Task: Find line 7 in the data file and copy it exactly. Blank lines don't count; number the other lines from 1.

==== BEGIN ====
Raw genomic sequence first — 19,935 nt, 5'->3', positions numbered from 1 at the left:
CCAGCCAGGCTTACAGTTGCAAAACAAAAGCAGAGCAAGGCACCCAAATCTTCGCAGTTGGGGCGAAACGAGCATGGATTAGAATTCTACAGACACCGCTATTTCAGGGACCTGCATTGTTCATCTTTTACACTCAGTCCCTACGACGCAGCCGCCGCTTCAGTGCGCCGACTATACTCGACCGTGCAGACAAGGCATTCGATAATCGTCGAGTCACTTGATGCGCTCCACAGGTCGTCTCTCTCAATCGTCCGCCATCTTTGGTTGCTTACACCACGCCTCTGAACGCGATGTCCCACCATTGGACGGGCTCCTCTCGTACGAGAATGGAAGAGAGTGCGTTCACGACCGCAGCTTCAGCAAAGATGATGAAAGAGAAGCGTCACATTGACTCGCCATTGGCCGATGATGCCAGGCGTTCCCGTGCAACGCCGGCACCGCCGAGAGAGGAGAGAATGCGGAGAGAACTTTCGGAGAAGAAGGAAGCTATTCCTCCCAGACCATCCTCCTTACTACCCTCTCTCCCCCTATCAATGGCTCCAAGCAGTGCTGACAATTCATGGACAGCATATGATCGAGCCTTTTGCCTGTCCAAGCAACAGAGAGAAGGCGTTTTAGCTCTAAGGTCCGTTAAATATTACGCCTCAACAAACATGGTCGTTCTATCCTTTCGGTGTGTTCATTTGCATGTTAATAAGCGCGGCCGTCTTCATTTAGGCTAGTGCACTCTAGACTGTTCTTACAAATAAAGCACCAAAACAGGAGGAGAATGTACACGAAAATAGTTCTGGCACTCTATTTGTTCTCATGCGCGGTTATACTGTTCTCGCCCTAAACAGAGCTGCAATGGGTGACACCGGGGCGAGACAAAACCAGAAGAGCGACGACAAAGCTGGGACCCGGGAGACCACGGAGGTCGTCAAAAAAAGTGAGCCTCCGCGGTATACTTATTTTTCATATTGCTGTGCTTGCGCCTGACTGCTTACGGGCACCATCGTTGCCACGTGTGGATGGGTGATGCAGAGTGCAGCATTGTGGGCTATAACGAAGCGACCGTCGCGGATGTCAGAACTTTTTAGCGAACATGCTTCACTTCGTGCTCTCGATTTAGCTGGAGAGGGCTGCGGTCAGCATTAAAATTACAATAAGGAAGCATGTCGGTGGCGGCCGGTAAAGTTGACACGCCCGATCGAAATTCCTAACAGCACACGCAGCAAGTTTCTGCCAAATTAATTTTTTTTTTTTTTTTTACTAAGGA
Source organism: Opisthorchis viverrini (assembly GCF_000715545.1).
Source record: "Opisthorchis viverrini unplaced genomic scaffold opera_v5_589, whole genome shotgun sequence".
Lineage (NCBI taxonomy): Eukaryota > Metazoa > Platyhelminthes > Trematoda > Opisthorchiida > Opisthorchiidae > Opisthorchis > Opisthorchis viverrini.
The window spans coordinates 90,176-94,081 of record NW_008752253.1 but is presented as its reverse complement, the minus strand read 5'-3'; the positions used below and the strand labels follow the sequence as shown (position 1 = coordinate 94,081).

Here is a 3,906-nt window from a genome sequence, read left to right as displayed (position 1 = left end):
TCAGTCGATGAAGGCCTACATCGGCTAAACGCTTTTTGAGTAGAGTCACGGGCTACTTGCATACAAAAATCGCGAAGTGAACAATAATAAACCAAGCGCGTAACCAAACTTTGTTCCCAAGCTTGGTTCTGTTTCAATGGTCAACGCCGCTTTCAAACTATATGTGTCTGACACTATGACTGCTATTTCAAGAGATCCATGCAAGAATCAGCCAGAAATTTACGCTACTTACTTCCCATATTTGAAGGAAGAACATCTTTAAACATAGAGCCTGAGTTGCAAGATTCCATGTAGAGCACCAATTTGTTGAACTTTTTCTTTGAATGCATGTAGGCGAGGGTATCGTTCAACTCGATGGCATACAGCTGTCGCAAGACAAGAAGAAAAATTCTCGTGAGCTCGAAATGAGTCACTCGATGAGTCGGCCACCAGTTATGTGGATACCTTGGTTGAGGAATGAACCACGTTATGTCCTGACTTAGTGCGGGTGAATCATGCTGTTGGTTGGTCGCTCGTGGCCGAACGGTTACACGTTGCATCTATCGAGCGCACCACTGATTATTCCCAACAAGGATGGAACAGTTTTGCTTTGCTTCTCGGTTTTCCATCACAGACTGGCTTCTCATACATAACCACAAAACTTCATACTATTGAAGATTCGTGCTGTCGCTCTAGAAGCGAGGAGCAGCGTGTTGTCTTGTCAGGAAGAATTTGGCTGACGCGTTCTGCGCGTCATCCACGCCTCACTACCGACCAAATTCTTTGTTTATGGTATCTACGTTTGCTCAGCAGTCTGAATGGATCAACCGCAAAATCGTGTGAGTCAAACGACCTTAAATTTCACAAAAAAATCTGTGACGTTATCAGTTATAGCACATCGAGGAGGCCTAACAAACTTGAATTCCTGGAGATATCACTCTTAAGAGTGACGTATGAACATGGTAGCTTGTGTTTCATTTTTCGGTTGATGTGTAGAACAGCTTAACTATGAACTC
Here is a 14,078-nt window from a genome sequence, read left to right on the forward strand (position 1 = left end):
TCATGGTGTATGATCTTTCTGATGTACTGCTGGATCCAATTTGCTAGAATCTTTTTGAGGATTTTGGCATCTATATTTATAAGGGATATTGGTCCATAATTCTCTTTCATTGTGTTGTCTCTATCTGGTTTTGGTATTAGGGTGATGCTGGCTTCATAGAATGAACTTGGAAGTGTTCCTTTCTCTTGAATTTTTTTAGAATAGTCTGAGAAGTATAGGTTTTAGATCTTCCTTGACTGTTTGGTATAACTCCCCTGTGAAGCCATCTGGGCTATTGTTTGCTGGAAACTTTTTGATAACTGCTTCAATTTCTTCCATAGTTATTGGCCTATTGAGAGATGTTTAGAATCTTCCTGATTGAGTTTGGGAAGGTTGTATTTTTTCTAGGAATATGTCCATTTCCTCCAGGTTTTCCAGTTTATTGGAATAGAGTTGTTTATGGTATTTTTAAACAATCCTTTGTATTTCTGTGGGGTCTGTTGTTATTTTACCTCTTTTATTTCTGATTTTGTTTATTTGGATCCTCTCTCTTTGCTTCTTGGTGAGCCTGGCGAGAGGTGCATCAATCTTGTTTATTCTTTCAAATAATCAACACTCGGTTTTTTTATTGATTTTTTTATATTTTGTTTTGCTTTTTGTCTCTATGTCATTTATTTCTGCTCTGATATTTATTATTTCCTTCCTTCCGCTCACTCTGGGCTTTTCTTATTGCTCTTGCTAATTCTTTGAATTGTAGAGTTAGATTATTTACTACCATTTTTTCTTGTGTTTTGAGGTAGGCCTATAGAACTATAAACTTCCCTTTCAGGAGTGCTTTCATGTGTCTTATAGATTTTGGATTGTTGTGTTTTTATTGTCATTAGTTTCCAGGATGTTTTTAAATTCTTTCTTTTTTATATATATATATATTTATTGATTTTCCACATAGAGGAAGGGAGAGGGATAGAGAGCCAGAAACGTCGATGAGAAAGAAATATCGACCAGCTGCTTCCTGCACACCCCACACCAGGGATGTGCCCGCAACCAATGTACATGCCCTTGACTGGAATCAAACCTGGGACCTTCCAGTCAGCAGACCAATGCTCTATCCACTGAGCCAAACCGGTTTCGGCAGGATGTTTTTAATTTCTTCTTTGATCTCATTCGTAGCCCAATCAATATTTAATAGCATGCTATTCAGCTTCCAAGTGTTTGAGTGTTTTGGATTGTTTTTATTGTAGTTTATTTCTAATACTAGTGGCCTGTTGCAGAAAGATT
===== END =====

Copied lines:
Here is a 3,906-nt window from a genome sequence, read left to right as displayed (position 1 = left end):